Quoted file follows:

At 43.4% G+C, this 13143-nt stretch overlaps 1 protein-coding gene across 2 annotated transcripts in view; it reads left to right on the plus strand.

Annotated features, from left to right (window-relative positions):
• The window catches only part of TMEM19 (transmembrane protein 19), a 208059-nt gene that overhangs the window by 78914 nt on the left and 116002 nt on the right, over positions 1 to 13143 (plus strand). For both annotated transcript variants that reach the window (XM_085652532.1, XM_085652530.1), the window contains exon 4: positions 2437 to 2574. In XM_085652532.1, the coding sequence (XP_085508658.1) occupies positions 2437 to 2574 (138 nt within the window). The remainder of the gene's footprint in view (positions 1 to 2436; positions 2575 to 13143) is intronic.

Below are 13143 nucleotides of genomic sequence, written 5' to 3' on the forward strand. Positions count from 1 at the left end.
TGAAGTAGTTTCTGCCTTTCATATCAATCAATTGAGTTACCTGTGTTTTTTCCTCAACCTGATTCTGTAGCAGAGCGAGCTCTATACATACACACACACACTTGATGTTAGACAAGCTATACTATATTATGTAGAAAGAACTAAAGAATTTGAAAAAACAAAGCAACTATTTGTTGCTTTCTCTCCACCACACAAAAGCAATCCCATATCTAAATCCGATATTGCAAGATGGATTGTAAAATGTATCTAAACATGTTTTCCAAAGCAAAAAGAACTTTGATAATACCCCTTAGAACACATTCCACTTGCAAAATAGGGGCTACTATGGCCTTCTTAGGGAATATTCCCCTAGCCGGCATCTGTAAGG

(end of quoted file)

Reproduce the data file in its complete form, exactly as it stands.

At 43.4% G+C, this 13143-nt stretch overlaps 1 protein-coding gene across 2 annotated transcripts in view; it reads left to right on the plus strand.

Annotated features, from left to right (window-relative positions):
• The window catches only part of TMEM19 (transmembrane protein 19), a 208059-nt gene that overhangs the window by 78914 nt on the left and 116002 nt on the right, over positions 1 to 13143 (plus strand). For both annotated transcript variants that reach the window (XM_085652532.1, XM_085652530.1), the window contains exon 4: positions 2437 to 2574. In XM_085652532.1, the coding sequence (XP_085508658.1) occupies positions 2437 to 2574 (138 nt within the window). The remainder of the gene's footprint in view (positions 1 to 2436; positions 2575 to 13143) is intronic.

Below are 13143 nucleotides of genomic sequence, written 5' to 3' on the forward strand. Positions count from 1 at the left end.
TGAAGTAGTTTCTGCCTTTCATATCAATCAATTGAGTTACCTGTGTTTTTTCCTCAACCTGATTCTGTAGCAGAGCGAGCTCTATACATACACACACACACTTGATGTTAGACAAGCTATACTATATTATGTAGAAAGAACTAAAGAATTTGAAAAAACAAAGCAACTATTTGTTGCTTTCTCTCCACCACACAAAAGCAATCCCATATCTAAATCCGATATTGCAAGATGGATTGTAAAATGTATCTAAACATGTTTTCCAAAGCAAAAAGAACTTTGATAATACCCCTTAGAACACATTCCACTTGCAAAATAGGGGCTACTATGGCCTTCTTAGGGAATATTCCCCTAGCCGGCATCTGTAAGG